Sustainability may not be all it’s cracked up to be. That is the message in a recent paper by a hydrogeologist at Reading University . Michael Price argues that most human advances have been non-sustainable in the long term and that when we talk of ‘sustainable use’ we must define the period over which the use is planned or implemented.
Price identifies three major challenges currently facing Britain and the world. The first is that the climate, and with it the supply of water, is becoming less predictable. Since 1975 Great Britain has suffered four droughts, each of which has been estimated to have a return period of more than 200 years. In 2000-1, parts of England experienced some of the worst instances of flooding on record. Global climate models predict that we can expect more droughts and more periods of heavy rainfall accompanied by increased occurrences of flooding.
The second challenge is that the global demand for fresh water will increase, as population increases and the standard of living improves. It has been argued that in Britain we can counter this increased demand by metering water and making it more expensive. However, consumption of water per head of population in Britain is below that of many other developed countries where domestic water is metered. The stark truth is that demand for water is almost directly related to prosperity - as disposable income increases, water use increases.
Sue Rayner | alphagalileo
Invasive Insects Cost the World Billions Per Year
04.10.2016 | University of Adelaide
Malaysia's unique freshwater mussels in danger
27.09.2016 | The University of Nottingham Malaysia Campus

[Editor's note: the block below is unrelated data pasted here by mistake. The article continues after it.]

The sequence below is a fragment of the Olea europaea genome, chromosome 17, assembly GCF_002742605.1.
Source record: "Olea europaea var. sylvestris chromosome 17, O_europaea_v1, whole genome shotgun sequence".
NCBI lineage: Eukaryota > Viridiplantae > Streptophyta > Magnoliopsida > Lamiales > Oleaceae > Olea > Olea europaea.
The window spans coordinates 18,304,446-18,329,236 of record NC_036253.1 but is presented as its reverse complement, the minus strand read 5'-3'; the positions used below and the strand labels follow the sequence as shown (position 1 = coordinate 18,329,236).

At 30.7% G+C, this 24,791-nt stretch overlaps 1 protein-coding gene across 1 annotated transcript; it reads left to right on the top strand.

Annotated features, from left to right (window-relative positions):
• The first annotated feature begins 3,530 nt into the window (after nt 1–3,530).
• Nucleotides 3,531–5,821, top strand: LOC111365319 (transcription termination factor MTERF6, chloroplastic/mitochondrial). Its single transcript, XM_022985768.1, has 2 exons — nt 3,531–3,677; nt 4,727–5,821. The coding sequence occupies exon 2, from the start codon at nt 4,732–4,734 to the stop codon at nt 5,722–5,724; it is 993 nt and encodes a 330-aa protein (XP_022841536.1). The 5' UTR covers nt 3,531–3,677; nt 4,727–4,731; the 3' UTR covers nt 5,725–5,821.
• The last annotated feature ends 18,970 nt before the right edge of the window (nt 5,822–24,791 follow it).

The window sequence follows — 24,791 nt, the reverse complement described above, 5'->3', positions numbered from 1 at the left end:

Researchers from the Institute for Quantum Computing (IQC) at the University of Waterloo led the development of a new extensible wiring technique capable of controlling superconducting quantum bits, representing a significant step towards to the realization of a scalable quantum computer.
"The quantum socket is a wiring method that uses three-dimensional wires based on spring-loaded pins to address individual qubits," said Jeremy Béjanin, a PhD...
In a paper in Scientific Reports, a research team at Worcester Polytechnic Institute describes a novel light-activated phenomenon that could become the basis for applications as diverse as microscopic robotic grippers and more efficient solar cells.
A research team at Worcester Polytechnic Institute (WPI) has developed a revolutionary, light-activated semiconductor nanocomposite material that can be used...
By forcefully embedding two silicon atoms in a diamond matrix, Sandia researchers have demonstrated for the first time on a single chip all the components needed to create a quantum bridge to link quantum computers together.
"People have already built small quantum computers," says Sandia researcher Ryan Camacho. "Maybe the first useful one won't be a single giant quantum computer...
COMPAMED has become the leading international marketplace for suppliers of medical manufacturing. The trade fair, which takes place every November and is co-located to MEDICA in Dusseldorf, has been steadily growing over the past years and shows that medical technology remains a rapidly growing market.
In 2016, the joint pavilion by the IVAM Microtechnology Network, the Product Market “High-tech for Medical Devices”, will be located in Hall 8a again and will...
'Ferroelectric' materials can switch between different states of electrical polarization in response to an external electric field. This flexibility means they show promise for many applications, for example in electronic devices and computer memory. Current ferroelectric materials are highly valued for their thermal and chemical stability and rapid electro-mechanical responses, but creating a material that is scalable down to the tiny sizes needed for technologies like silicon-based semiconductors (Si-based CMOS) has proven challenging.
Now, Hiroshi Funakubo and co-workers at the Tokyo Institute of Technology, in collaboration with researchers across Japan, have conducted experiments to...
14.10.2016 | Event News
14.10.2016 | Event News
12.10.2016 | Event News
21.10.2016 | Health and Medicine
21.10.2016 | Information Technology
21.10.2016 | Materials Sciences